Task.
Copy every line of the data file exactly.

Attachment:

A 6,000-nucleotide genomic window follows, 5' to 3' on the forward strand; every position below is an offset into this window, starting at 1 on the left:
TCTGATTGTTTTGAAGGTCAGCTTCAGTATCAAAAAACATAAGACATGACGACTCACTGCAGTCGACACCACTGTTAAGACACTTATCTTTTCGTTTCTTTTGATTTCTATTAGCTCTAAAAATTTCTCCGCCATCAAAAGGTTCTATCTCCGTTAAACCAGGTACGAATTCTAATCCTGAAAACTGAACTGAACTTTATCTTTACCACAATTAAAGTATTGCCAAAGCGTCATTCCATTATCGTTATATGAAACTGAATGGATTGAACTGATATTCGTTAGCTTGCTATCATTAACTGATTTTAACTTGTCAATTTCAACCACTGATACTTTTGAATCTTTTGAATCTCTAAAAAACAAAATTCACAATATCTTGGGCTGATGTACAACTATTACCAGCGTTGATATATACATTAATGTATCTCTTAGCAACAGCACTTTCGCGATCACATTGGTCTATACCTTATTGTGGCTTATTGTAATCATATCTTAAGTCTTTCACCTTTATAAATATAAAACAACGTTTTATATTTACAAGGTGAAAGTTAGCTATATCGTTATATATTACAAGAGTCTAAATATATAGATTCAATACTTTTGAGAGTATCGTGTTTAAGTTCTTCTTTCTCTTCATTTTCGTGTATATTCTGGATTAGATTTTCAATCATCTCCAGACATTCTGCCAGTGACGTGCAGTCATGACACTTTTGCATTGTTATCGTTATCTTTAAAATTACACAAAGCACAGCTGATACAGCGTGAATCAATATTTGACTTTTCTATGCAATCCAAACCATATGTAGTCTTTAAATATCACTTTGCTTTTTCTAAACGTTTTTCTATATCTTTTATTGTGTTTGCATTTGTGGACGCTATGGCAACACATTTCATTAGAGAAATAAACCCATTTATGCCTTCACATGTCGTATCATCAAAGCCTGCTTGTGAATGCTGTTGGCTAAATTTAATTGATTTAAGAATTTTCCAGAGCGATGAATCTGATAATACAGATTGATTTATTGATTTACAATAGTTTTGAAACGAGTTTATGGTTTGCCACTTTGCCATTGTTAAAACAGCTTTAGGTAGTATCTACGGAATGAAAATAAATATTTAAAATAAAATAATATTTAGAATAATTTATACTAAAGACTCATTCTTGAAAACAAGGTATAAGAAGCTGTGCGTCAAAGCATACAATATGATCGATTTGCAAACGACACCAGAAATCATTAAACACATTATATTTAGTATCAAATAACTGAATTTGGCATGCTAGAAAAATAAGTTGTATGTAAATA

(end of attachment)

A 6,000-nucleotide genomic window follows, 5' to 3' on the forward strand; every position below is an offset into this window, starting at 1 on the left:
TCTGATTGTTTTGAAGGTCAGCTTCAGTATCAAAAAACATAAGACATGACGACTCACTGCAGTCGACACCACTGTTAAGACACTTATCTTTTCGTTTCTTTTGATTTCTATTAGCTCTAAAAATTTCTCCGCCATCAAAAGGTTCTATCTCCGTTAAACCAGGTACGAATTCTAATCCTGAAAACTGAACTGAACTTTATCTTTACCACAATTAAAGTATTGCCAAAGCGTCATTCCATTATCGTTATATGAAACTGAATGGATTGAACTGATATTCGTTAGCTTGCTATCATTAACTGATTTTAACTTGTCAATTTCAACCACTGATACTTTTGAATCTTTTGAATCTCTAAAAAACAAAATTCACAATATCTTGGGCTGATGTACAACTATTACCAGCGTTGATATATACATTAATGTATCTCTTAGCAACAGCACTTTCGCGATCACATTGGTCTATACCTTATTGTGGCTTATTGTAATCATATCTTAAGTCTTTCACCTTTATAAATATAAAACAACGTTTTATATTTACAAGGTGAAAGTTAGCTATATCGTTATATATTACAAGAGTCTAAATATATAGATTCAATACTTTTGAGAGTATCGTGTTTAAGTTCTTCTTTCTCTTCATTTTCGTGTATATTCTGGATTAGATTTTCAATCATCTCCAGACATTCTGCCAGTGACGTGCAGTCATGACACTTTTGCATTGTTATCGTTATCTTTAAAATTACACAAAGCACAGCTGATACAGCGTGAATCAATATTTGACTTTTCTATGCAATCCAAACCATATGTAGTCTTTAAATATCACTTTGCTTTTTCTAAACGTTTTTCTATATCTTTTATTGTGTTTGCATTTGTGGACGCTATGGCAACACATTTCATTAGAGAAATAAACCCATTTATGCCTTCACATGTCGTATCATCAAAGCCTGCTTGTGAATGCTGTTGGCTAAATTTAATTGATTTAAGAATTTTCCAGAGCGATGAATCTGATAATACAGATTGATTTATTGATTTACAATAGTTTTGAAACGAGTTTATGGTTTGCCACTTTGCCATTGTTAAAACAGCTTTAGGTAGTATCTACGGAATGAAAATAAATATTTAAAATAAAATAATATTTAGAATAATTTATACTAAAGACTCATTCTTGAAAACAAGGTATAAGAAGCTGTGCGTCAAAGCATACAATATGATCGATTTGCAAACGACACCAGAAATCATTAAACACATTATATTTAGTATCAAATAACTGAATTTGGCATGCTAGAAAAATAAGTTGTATGTAAATA